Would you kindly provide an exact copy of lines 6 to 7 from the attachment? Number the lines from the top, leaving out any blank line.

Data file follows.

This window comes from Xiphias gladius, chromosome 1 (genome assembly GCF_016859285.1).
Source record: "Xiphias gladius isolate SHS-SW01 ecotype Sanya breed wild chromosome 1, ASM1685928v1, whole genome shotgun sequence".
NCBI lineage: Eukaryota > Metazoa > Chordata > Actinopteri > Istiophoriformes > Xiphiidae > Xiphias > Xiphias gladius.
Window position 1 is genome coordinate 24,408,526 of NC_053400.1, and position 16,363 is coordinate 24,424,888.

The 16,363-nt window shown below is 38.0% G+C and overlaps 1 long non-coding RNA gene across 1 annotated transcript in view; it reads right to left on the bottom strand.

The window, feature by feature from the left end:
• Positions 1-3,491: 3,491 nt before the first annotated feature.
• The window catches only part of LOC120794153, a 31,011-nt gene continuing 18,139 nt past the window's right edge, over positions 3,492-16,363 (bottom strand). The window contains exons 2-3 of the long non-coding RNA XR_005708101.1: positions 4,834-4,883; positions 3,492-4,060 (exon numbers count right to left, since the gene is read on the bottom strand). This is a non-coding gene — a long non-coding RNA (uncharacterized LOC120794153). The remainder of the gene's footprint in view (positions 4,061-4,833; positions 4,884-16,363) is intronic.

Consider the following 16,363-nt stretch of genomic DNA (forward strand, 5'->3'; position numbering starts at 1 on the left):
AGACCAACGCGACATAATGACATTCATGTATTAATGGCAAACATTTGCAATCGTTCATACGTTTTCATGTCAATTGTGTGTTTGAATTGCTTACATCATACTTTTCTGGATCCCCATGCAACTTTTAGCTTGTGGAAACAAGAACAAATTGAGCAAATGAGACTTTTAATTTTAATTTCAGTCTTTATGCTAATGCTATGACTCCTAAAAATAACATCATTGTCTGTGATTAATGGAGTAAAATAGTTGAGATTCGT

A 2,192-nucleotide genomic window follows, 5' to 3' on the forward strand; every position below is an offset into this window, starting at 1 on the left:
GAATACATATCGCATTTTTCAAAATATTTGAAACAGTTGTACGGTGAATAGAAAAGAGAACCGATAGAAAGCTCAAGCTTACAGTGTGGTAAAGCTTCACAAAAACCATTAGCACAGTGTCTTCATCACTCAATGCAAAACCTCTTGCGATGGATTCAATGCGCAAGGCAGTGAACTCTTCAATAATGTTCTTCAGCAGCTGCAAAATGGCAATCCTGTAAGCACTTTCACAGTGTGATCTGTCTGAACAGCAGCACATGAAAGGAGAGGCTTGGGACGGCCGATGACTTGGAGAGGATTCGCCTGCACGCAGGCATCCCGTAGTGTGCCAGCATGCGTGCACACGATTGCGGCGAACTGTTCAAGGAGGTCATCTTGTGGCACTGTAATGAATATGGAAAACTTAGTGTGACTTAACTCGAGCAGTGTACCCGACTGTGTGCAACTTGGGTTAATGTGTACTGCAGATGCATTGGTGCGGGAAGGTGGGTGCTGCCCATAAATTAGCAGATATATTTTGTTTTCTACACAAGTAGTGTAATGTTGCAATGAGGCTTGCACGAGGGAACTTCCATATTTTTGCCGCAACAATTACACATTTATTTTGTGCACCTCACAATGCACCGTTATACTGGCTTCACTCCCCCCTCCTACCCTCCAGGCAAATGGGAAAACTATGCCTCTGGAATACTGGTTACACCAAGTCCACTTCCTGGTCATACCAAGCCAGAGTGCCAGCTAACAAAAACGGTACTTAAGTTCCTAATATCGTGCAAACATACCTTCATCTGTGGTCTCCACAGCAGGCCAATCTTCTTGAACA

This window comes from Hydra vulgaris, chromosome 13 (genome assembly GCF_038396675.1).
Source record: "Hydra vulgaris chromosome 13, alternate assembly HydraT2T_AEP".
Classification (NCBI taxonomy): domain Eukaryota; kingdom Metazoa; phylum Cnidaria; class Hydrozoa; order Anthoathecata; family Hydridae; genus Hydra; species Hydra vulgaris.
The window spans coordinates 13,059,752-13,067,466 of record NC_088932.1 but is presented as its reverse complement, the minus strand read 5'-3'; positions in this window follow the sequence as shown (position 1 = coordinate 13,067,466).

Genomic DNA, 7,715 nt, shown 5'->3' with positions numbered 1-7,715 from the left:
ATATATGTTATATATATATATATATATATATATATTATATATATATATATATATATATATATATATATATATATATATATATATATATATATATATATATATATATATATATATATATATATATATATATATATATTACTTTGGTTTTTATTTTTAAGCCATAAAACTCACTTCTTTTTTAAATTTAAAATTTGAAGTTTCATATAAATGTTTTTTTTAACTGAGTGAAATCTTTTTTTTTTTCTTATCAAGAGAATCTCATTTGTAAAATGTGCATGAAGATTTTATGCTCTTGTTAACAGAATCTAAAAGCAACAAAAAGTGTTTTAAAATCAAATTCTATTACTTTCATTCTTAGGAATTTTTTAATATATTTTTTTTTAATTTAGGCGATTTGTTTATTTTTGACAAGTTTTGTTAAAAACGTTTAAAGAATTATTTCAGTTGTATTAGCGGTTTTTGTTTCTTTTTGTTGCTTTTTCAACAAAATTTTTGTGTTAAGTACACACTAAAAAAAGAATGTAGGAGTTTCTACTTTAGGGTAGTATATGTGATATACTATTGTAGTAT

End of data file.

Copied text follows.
The window, feature by feature from the left end:
• Positions 1-3,491: 3,491 nt before the first annotated feature.